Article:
Note: these 'words' (valid or invalid) are all the permutations of the word pay. These words are obtained by scrambling the letters in pay.
Definitions and meaning of pay
enPR: pā, IPA(key): /peɪ/, [pʰeɪ]
From Middle Englishpayen, from Old Frenchpaiier(“pay”), from Medieval Latinpācāre(“to settle, satisfy”) from Latinpācāre(“to pacify”). Displaced native Middle Englishyelden, yielden(“to pay”) (from Old Englishġieldan(“to pay”)) and Middle Englishschotten(“to pay, make payment”) (from Old Englishsċot, ġesċot(“payment”)).
pay (third-person singular simple presentpays, present participlepaying, simple past and past participlepaidor(obsolete)payed)
(transitive) To give money or other compensation to in exchange for goods or services.
(transitive, intransitive) To discharge, as a debt or other obligation, by giving or doing what is due or required.
The wicked borroweth, and payeth not again.
(transitive) To be profitable for.
(transitive) To give (something else than money).
(intransitive) To be profitable or worth the effort.
(intransitive) To discharge an obligation or debt.
(intransitive) To suffer consequences.
(transitive) To admit that a joke, punchline, etc., was funny.
(to give money):compensate
Sranan Tongo: paysa
→ Scottish Gaelic: pàigh
pay (countable and uncountable, pluralpays)
Money given in return for work; salary or wages.
pay (not comparable)
Operable or accessible on deposit of coins.
Pertaining to or requiring payment.
Old Frenchpeier, from Latinpicare(“to pitch”).
pay (third-person singular simple presentpays, present participlepaying, simple past and past participlepayed)
(nautical, transitive) To cover (the bottom of a vessel, a seam, a spar, etc.) with tar or pitch, or a waterproof composition of tallow, resin, etc.; to smear.
pay in Webster’s Revised Unabridged Dictionary, G. & C. Merriam, 1913.
pay in The Century Dictionary, New York, N.Y.: The Century Co., 1911.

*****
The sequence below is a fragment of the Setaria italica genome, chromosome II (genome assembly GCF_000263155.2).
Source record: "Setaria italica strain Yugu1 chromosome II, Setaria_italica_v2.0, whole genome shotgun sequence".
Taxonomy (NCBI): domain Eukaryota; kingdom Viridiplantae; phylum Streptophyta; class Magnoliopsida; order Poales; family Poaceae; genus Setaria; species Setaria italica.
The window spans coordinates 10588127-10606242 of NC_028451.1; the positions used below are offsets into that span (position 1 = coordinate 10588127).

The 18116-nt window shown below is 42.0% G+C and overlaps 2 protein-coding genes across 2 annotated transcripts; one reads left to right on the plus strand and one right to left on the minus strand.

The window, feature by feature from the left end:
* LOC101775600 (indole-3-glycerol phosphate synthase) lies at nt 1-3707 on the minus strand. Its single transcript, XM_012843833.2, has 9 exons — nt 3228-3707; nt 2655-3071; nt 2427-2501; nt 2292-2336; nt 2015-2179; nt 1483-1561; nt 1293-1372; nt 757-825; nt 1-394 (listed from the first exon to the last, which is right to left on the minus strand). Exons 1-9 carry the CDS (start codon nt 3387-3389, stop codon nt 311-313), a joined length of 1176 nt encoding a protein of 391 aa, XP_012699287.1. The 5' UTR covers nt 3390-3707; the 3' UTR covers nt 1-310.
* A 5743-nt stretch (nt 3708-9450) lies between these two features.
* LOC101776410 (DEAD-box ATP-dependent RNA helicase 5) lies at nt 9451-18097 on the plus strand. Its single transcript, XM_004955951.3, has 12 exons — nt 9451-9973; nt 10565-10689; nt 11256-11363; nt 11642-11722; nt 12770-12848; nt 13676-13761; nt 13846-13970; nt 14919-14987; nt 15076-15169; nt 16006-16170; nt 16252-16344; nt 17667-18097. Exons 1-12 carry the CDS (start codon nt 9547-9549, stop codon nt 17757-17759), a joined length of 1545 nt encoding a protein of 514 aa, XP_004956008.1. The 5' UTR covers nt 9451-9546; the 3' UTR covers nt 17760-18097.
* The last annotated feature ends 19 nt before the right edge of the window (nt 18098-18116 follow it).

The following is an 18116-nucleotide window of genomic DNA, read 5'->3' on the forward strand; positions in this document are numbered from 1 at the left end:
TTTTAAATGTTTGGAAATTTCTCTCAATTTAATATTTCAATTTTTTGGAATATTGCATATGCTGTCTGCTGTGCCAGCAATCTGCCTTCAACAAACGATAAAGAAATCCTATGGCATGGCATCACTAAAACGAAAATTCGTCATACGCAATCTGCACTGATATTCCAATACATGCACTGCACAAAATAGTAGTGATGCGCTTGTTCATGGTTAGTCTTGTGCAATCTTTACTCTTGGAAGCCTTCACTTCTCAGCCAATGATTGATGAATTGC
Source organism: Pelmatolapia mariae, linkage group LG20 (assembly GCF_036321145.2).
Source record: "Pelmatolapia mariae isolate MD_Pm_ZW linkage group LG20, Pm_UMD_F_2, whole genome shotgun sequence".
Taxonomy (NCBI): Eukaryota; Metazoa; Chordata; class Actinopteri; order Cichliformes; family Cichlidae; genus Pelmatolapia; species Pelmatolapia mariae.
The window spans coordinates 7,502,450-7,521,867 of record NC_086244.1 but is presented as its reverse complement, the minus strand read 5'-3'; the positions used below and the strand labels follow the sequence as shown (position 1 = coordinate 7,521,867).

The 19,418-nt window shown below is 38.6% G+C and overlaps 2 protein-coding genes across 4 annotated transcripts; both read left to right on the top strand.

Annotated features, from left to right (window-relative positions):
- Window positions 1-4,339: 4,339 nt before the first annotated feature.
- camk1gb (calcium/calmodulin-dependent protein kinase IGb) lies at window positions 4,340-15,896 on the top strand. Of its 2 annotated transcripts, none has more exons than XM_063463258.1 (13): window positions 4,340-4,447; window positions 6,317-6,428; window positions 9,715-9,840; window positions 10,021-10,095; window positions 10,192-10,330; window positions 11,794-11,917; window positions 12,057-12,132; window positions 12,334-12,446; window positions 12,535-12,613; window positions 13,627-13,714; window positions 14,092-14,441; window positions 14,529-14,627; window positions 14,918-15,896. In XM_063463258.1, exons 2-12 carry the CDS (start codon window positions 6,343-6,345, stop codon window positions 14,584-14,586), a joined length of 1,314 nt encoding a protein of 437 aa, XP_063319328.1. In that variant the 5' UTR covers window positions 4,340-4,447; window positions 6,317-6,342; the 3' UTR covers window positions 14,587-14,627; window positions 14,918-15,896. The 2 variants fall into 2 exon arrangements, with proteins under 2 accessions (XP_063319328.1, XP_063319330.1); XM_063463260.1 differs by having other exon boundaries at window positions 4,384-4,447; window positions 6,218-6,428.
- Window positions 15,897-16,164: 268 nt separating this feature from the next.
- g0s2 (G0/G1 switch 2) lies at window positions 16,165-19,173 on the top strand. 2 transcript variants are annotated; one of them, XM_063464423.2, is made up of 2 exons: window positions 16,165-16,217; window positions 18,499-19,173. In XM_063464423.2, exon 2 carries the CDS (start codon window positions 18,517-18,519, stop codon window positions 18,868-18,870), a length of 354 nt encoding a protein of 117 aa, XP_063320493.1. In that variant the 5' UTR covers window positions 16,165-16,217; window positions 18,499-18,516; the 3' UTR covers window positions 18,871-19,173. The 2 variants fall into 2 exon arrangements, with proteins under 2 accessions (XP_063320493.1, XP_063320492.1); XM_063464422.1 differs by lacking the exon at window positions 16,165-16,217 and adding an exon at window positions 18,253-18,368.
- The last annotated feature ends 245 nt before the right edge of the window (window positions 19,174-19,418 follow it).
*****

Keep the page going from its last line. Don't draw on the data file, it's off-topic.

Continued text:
pay at OneLook Dictionary Search
APY, Yap, pya, yap
Terry Crowley, The Mpakwithi dialect of Anguthimri (1981), page 187
According to Nişanyan, from Persianپای (pây, “foot”), with the sense ”share” originating from the Persian expression borrowed into Old Anatolian Turkishبای برابر (pây-berâber, “equally, to the same proportion”, literally “equal foot”). The word is present in its modern sense in XIVth century Book of Dede Korkut.
The non-Oghuz Turkic cognates, such as Kirgiz and Yakutпай(pay, “share”) are, according to Nişanyan, a borrowing from the Ottoman Turkishپای, via Russianпай(paj).
pay (definite accusativepayı, pluralpaylar)
paylaşmaq(“to divide among one-selves”)
Nişanyan, Sevan, “pay”, in Nişanyan Sözlük, 2002–
From Englishpi, Ancient Greekπεῖ(peî).
the name of the sixteenth letter of the Classical and Modern Greek alphabets and the seventeenth in Old Greek
(mathematics) an irrational and transcendental constant representing the ratio of the circumference of a Euclidean circle to its diameter; approximately 3.14159265358979323846264338327950; usually written π
Church, Clarence; Church, Katherine, Vocabulario castellano-jacalteco, jacalteco-castellano (in Spanish), Guatemala C. A.: Instituto Lingüístico de Verano, 1955, pages 65; 39
From padre, from Latinpatrem, accusative singular of pater(“father”), from Proto-Indo-European*ph₂tḗr.
(hypocoristic, usually childish) papa, dad, father
1525-1526, Cancioneiro da Biblioteca Nacional, João de Gaia, B 1433: Vosso pai na rua (facsimile)
Vosso pay na Rua / anta porta sua
Your dad [is] on the street / before his door
Guinea-Bissau Creole: pai
Obsolete spelling of pai
1545, Garcia de Resende, Liuro das obras de Garcia de Reſẽnde que trata da vida […] do christianiſſimo; muito alto ⁊ muyto poderoſo principe el Rey dõ João o ſegundo deſte nome, page 1:
De ſeu pay ⁊ ſua mãy ⁊ ſeu nacimento.
About his father and his mother and his birth.
he, she, it
Borrowed from Englishpie.
IPA(key): /ˈpai/, [ˈpai̯]
(Colombia, Ecuador, Mexico, Peru) pie (food)
pay de queso(“cheesecake”)(Colombia, Ecuador, Mexico, Guatemala)